Most psychologists already have an established network of colleagues and other professional contacts with whom they regularly communicate. These existing networks are vital to practice, but looking outside familiar circles to make other contacts is also important.
Networking can happen in a variety of settings, from professional events, conferences, and continuing education workshops to informal social gatherings and e-mail discussions. The benefits of networking can flow from psychology-related events, community events, and gatherings of other professionals, such as teachers, physicians, attorneys and industry leaders who interact with or serve your client base.
Dr. Gavazzi, a member of APA and the Pennsylvania Psychological Association (PPA), is an active networker. He frequently attends conventions and workshops and speaks to professional and community groups through his participation in a local speakers bureau.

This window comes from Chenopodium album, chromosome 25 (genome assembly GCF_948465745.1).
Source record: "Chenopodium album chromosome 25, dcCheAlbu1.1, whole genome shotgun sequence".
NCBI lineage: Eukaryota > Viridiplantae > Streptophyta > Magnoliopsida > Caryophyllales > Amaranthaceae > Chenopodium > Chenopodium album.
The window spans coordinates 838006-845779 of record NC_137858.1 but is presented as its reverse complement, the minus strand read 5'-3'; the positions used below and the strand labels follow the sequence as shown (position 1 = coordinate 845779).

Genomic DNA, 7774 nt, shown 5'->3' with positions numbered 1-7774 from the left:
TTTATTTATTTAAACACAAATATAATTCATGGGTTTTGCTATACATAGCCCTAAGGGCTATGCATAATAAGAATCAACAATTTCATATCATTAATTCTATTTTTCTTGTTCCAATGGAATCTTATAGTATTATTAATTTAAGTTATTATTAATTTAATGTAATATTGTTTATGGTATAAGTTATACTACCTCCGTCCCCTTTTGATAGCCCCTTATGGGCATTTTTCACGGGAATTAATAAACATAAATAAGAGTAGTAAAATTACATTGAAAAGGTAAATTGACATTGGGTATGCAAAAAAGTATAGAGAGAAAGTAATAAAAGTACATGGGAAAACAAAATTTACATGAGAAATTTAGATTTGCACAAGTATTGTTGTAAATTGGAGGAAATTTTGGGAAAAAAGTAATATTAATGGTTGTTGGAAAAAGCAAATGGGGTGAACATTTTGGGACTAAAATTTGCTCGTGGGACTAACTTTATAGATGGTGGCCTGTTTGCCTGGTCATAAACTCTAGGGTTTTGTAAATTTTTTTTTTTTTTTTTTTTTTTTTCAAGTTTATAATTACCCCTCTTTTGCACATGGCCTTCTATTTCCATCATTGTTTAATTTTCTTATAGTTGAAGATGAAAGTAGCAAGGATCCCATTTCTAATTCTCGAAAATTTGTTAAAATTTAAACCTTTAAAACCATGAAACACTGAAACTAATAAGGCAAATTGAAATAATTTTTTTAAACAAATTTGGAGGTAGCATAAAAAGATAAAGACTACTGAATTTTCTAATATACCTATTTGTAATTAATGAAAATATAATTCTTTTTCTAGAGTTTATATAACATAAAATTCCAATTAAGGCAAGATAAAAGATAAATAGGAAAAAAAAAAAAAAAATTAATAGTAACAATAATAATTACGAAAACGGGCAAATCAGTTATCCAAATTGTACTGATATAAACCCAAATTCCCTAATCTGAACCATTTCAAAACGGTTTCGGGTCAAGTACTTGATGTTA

“Community organizations are always looking for people to speak on a variety of topics, such as child and adolescent development, ADHD, depression and Alzheimer’s,” he says. The 45-minute, pro bono presentations allow him to give back to the community and, as an added benefit, raise his visibility and expand his referral network.
Taking on voluntary leadership roles with professional associations, community groups and service organizations is one way to showcase your talents and connect with colleagues and peers in your community and across the country.
Psychologists can also expand their networks through involvement in public service activities. Bill Safarjan, PhD, staff psychologist at Atascadero State Hospital in Atascadero, CA, has made numerous and diverse contacts through his involvement with various professional and community organizations, including the California Psychological Association, Rotary International, United Way, and various health-related groups, such as the National Alliance for the Mentally Ill-California. These connections in turn have helped him to build support for a variety of legislative advocacy and public education initiatives.